News & Politics

DC Statehood Bill HR 51 Has Passed in the House

The bill faces a tougher road in the Senate.

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The District is one step closer to becoming a state…again. Earlier today, the House of Representatives passed DC Congresswoman Eleanor Holmes Norton’s “Washington, DC Admission Act”—which would make DC the nation’s 51st state—for the second time in just over a year. If signed into law, the bill would rename DC as  “Washington, Douglas Commonwealth,” and allocate DC residents two senators and one House representative (as it stands now, Norton’s vote doesn’t count).  

Democrats overwhelmingly supported the bill, symbolically titled HR 51, citing racial justice and voting rights as reasons to admit DC as a state. But on the other side of the political aisle, Republicans claimed that Democrats are using statehood for majority-blue DC as a “power grab” to “take control of the federal government.” Today, each of the 216 pro-statehood votes came from Democrats.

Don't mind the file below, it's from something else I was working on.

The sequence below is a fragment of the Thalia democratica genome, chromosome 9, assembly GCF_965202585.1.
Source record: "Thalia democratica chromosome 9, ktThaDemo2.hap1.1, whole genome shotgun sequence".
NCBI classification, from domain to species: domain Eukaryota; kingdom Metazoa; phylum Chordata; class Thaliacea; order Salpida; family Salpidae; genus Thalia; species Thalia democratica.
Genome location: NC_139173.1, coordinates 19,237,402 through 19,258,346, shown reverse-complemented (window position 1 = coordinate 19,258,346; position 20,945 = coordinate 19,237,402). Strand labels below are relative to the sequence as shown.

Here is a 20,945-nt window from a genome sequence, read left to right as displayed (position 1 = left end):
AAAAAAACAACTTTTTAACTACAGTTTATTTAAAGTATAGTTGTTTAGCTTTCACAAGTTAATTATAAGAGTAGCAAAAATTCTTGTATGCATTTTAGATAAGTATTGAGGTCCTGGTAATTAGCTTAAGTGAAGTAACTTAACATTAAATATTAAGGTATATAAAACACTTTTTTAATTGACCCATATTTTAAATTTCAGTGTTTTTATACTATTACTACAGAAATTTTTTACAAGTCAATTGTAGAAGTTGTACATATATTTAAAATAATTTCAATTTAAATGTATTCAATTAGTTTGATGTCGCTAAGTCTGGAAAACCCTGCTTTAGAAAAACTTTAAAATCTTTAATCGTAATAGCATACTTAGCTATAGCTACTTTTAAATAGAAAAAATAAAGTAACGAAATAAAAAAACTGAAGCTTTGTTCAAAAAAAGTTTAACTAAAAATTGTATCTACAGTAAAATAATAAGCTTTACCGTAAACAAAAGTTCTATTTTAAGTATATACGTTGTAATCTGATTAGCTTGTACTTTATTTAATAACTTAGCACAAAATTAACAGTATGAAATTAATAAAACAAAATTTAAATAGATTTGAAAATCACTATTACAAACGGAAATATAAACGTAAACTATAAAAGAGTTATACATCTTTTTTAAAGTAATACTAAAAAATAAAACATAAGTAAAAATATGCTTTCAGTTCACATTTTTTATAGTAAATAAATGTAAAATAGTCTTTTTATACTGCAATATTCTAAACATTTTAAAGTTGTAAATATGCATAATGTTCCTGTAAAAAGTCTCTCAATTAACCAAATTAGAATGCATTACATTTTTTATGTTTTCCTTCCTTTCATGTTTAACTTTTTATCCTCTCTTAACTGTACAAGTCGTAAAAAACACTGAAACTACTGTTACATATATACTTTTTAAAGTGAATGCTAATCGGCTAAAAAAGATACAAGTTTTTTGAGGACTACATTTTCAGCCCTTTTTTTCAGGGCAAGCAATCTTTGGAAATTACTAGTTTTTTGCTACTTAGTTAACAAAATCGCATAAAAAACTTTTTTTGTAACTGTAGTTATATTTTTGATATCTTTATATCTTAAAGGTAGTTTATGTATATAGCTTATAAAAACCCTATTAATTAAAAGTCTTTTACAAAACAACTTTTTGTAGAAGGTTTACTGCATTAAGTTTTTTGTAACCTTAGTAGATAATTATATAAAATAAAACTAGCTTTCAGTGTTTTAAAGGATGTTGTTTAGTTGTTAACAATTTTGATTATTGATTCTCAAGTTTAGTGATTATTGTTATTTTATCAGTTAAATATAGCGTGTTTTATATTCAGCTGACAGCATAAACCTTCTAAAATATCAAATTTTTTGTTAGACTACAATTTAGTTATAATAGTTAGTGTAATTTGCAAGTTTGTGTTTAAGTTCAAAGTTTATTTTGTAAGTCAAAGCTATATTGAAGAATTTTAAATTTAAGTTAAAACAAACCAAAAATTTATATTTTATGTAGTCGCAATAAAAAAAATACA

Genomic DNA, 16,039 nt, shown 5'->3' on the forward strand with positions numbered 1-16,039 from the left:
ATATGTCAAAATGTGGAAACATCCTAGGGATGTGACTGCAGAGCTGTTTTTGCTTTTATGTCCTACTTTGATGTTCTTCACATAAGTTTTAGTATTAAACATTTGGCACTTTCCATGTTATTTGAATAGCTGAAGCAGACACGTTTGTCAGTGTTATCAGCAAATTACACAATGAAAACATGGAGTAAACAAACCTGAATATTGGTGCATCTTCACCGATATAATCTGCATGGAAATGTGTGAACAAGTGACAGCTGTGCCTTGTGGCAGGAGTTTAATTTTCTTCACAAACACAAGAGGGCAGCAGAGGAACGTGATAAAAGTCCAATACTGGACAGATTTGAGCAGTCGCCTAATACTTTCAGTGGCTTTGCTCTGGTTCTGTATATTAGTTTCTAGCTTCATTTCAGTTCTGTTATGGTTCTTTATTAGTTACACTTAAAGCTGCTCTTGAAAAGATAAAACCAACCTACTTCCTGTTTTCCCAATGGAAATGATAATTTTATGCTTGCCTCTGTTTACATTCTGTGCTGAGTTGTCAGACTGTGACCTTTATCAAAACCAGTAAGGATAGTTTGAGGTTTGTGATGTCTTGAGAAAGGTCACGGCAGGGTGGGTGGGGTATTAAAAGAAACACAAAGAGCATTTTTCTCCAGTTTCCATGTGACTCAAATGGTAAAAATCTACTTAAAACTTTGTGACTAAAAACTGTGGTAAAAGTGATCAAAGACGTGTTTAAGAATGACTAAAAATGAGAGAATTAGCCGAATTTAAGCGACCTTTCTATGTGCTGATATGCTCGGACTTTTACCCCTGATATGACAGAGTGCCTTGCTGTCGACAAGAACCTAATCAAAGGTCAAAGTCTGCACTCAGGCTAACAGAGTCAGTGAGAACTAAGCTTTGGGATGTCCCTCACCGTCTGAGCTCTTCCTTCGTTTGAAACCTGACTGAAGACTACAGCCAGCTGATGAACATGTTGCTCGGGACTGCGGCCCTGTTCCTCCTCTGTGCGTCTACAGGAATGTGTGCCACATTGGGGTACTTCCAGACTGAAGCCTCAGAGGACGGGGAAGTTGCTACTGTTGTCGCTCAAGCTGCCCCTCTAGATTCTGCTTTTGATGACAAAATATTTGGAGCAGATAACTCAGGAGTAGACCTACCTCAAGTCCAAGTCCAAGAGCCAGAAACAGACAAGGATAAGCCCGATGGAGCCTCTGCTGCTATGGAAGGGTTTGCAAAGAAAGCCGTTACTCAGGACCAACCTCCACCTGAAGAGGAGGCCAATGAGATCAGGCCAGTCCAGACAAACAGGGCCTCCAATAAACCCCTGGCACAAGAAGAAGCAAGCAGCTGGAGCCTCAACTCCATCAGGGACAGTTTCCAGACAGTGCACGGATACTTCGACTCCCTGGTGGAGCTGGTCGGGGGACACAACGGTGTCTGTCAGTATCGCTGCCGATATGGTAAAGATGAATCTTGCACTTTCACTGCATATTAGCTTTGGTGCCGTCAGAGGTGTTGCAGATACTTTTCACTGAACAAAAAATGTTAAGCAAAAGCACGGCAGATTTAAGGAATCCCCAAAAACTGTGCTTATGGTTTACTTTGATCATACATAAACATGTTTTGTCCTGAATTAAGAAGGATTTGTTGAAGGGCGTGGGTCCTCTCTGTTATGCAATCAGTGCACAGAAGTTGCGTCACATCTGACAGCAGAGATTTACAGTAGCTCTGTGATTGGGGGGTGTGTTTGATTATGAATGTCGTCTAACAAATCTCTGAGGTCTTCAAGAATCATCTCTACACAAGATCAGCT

HR 51 will have a tougher path in the Senate, which requires 60 senators—which would have to include some Republicans—to pass the legislation. In a 2016 referendum, 86 percent of DC residents voted in support of statehood.


Damare Baker
Research Editor

Before becoming Research Editor, Damare Baker was an Editorial Fellow and Assistant Editor for Washingtonian. She has previously written for Voice of America and The Hill. She is a graduate of Georgetown University, where she studied international relations, Korean, and journalism.